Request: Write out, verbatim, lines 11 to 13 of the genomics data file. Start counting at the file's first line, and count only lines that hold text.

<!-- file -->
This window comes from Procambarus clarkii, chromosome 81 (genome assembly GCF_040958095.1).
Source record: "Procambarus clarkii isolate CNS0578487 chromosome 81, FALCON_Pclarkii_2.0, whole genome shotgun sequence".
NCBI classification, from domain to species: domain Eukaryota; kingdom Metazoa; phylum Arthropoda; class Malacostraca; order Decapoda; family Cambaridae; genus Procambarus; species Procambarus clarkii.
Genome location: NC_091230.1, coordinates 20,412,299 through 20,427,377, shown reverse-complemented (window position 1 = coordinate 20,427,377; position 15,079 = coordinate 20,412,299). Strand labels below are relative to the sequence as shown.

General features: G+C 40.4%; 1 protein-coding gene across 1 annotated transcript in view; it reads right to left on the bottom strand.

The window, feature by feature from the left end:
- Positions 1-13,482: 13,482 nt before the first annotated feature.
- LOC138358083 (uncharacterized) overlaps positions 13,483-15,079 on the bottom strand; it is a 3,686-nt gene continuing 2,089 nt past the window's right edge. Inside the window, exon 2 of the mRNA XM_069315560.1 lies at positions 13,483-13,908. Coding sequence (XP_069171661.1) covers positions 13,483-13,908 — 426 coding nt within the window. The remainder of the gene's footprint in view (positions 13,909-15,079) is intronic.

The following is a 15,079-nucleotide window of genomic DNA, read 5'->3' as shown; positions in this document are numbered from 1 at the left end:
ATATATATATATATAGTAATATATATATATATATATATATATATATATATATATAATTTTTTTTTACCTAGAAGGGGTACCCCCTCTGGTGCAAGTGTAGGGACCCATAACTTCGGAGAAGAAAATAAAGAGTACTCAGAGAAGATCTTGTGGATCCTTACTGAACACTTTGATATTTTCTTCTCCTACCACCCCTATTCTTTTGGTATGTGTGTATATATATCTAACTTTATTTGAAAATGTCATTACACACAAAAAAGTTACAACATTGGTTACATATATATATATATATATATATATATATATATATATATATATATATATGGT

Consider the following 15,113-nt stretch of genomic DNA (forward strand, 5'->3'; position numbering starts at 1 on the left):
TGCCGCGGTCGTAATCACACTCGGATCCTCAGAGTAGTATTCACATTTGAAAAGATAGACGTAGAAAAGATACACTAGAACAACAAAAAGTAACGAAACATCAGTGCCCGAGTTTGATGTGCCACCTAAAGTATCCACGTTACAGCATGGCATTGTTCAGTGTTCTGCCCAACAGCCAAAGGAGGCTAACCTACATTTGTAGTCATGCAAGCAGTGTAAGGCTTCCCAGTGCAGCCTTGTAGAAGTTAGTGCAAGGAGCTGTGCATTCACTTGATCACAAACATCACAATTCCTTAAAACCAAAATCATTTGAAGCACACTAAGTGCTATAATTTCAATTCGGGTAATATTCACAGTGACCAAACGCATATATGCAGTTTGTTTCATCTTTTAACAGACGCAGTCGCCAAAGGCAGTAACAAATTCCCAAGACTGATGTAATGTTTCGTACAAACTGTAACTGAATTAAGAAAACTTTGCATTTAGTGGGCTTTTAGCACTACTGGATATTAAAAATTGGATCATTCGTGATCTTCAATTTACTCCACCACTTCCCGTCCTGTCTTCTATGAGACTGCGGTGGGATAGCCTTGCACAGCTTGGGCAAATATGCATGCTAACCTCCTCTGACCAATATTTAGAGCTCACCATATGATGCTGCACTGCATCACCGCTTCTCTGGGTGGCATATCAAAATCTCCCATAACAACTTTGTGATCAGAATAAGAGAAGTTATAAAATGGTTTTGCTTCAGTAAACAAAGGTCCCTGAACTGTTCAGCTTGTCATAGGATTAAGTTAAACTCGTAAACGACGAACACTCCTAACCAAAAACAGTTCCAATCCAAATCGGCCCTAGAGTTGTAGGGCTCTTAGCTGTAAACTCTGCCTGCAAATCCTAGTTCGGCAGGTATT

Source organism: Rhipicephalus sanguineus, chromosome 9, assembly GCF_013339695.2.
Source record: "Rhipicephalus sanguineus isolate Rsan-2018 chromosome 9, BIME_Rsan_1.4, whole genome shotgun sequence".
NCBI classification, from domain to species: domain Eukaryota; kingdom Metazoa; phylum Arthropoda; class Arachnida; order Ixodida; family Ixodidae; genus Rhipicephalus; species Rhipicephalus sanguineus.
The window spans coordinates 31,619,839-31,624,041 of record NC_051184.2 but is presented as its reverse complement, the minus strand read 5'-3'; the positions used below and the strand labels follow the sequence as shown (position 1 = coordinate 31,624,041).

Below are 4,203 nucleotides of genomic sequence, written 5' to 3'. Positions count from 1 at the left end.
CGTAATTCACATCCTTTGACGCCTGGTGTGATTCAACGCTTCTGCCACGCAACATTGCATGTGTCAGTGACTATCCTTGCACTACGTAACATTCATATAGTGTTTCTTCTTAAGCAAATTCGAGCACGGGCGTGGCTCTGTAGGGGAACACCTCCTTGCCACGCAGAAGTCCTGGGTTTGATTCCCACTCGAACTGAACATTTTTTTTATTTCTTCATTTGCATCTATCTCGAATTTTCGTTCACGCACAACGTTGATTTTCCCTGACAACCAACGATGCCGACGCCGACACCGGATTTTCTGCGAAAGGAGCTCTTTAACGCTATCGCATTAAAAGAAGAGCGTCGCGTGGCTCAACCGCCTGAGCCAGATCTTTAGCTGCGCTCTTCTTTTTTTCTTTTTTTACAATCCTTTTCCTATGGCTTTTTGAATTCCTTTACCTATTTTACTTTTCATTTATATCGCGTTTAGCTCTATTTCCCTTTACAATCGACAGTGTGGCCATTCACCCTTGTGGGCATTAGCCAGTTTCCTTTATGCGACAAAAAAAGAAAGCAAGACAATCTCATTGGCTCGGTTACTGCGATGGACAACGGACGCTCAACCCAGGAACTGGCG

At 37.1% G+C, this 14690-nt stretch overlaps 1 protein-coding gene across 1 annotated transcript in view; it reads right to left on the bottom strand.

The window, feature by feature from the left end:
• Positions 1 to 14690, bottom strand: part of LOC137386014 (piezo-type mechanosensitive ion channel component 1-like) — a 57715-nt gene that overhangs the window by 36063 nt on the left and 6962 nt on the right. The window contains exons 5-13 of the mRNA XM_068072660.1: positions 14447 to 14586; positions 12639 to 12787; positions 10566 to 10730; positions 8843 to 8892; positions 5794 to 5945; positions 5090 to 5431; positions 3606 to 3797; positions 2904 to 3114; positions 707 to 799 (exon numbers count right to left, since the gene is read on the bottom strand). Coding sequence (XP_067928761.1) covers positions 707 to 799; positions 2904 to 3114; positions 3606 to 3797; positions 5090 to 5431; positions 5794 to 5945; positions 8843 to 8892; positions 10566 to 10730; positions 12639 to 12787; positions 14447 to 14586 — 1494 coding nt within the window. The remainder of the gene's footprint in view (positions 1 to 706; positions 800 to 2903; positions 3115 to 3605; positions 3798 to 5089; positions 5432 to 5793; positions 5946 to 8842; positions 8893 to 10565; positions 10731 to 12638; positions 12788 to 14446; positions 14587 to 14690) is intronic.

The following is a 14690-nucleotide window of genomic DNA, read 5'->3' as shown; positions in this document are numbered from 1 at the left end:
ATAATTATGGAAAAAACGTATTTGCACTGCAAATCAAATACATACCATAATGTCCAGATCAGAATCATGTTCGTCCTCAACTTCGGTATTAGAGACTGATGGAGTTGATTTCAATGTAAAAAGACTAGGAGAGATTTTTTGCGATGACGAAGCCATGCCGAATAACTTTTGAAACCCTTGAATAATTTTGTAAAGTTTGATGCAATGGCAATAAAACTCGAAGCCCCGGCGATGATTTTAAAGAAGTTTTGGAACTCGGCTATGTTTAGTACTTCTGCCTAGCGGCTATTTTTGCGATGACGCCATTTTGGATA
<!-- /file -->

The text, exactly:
Consider the following 15,113-nt stretch of genomic DNA (forward strand, 5'->3'; position numbering starts at 1 on the left):
TGCCGCGGTCGTAATCACACTCGGATCCTCAGAGTAGTATTCACATTTGAAAAGATAGACGTAGAAAAGATACACTAGAACAACAAAAAGTAACGAAACATCAGTGCCCGAGTTTGATGTGCCACCTAAAGTATCCACGTTACAGCATGGCATTGTTCAGTGTTCTGCCCAACAGCCAAAGGAGGCTAACCTACATTTGTAGTCATGCAAGCAGTGTAAGGCTTCCCAGTGCAGCCTTGTAGAAGTTAGTGCAAGGAGCTGTGCATTCACTTGATCACAAACATCACAATTCCTTAAAACCAAAATCATTTGAAGCACACTAAGTGCTATAATTTCAATTCGGGTAATATTCACAGTGACCAAACGCATATATGCAGTTTGTTTCATCTTTTAACAGACGCAGTCGCCAAAGGCAGTAACAAATTCCCAAGACTGATGTAATGTTTCGTACAAACTGTAACTGAATTAAGAAAACTTTGCATTTAGTGGGCTTTTAGCACTACTGGATATTAAAAATTGGATCATTCGTGATCTTCAATTTACTCCACCACTTCCCGTCCTGTCTTCTATGAGACTGCGGTGGGATAGCCTTGCACAGCTTGGGCAAATATGCATGCTAACCTCCTCTGACCAATATTTAGAGCTCACCATATGATGCTGCACTGCATCACCGCTTCTCTGGGTGGCATATCAAAATCTCCCATAACAACTTTGTGATCAGAATAAGAGAAGTTATAAAATGGTTTTGCTTCAGTAAACAAAGGTCCCTGAACTGTTCAGCTTGTCATAGGATTAAGTTAAACTCGTAAACGACGAACACTCCTAACCAAAAACAGTTCCAATCCAAATCGGCCCTAGAGTTGTAGGGCTCTTAGCTGTAAACTCTGCCTGCAAATCCTAGTTCGGCAGGTATT

Source organism: Rhipicephalus sanguineus, chromosome 9, assembly GCF_013339695.2.